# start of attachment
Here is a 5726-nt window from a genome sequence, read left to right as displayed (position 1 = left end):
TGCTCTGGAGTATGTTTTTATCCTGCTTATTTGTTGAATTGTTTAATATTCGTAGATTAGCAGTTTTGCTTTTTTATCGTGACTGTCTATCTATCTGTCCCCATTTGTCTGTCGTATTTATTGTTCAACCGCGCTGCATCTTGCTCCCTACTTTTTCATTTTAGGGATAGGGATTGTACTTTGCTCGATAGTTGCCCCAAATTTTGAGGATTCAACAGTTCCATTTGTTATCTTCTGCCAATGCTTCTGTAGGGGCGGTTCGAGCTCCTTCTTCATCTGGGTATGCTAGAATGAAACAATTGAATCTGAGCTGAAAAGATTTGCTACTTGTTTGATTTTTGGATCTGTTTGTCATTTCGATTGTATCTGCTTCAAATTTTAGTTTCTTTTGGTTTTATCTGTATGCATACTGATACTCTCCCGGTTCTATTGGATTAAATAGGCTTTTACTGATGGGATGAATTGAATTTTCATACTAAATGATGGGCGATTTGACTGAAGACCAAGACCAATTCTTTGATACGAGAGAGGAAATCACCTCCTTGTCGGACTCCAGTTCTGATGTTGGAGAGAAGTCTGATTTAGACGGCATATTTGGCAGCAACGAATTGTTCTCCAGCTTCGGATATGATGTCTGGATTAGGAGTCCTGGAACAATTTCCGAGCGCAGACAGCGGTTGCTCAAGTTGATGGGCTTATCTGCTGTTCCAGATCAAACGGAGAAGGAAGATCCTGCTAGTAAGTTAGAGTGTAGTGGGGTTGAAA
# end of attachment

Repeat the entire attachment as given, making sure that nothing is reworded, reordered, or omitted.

Here is a 5726-nt window from a genome sequence, read left to right as displayed (position 1 = left end):
TGCTCTGGAGTATGTTTTTATCCTGCTTATTTGTTGAATTGTTTAATATTCGTAGATTAGCAGTTTTGCTTTTTTATCGTGACTGTCTATCTATCTGTCCCCATTTGTCTGTCGTATTTATTGTTCAACCGCGCTGCATCTTGCTCCCTACTTTTTCATTTTAGGGATAGGGATTGTACTTTGCTCGATAGTTGCCCCAAATTTTGAGGATTCAACAGTTCCATTTGTTATCTTCTGCCAATGCTTCTGTAGGGGCGGTTCGAGCTCCTTCTTCATCTGGGTATGCTAGAATGAAACAATTGAATCTGAGCTGAAAAGATTTGCTACTTGTTTGATTTTTGGATCTGTTTGTCATTTCGATTGTATCTGCTTCAAATTTTAGTTTCTTTTGGTTTTATCTGTATGCATACTGATACTCTCCCGGTTCTATTGGATTAAATAGGCTTTTACTGATGGGATGAATTGAATTTTCATACTAAATGATGGGCGATTTGACTGAAGACCAAGACCAATTCTTTGATACGAGAGAGGAAATCACCTCCTTGTCGGACTCCAGTTCTGATGTTGGAGAGAAGTCTGATTTAGACGGCATATTTGGCAGCAACGAATTGTTCTCCAGCTTCGGATATGATGTCTGGATTAGGAGTCCTGGAACAATTTCCGAGCGCAGACAGCGGTTGCTCAAGTTGATGGGCTTATCTGCTGTTCCAGATCAAACGGAGAAGGAAGATCCTGCTAGTAAGTTAGAGTGTAGTGGGGTTGAAA